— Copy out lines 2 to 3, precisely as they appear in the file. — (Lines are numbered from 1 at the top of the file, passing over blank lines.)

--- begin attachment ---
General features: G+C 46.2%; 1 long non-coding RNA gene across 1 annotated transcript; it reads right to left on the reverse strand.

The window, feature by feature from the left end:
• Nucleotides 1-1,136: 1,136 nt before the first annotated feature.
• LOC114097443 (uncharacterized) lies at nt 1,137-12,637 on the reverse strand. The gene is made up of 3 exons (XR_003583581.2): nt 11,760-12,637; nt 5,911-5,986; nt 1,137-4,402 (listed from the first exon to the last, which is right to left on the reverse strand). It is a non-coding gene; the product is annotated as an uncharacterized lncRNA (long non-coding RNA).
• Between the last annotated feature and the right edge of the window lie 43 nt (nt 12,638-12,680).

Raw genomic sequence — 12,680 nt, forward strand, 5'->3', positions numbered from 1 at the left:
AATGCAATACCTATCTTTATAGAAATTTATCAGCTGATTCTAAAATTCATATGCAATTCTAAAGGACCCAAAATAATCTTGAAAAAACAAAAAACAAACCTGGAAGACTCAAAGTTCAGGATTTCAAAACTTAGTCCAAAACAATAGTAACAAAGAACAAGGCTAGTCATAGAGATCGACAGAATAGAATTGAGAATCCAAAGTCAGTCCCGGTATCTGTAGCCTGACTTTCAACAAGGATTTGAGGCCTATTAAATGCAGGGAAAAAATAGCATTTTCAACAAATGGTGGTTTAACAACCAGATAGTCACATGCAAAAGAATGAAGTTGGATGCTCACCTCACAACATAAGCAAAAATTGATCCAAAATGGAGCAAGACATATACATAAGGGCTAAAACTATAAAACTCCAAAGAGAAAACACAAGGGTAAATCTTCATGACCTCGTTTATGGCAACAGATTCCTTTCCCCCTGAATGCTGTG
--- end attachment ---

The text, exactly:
The window, feature by feature from the left end:
• Nucleotides 1-1,136: 1,136 nt before the first annotated feature.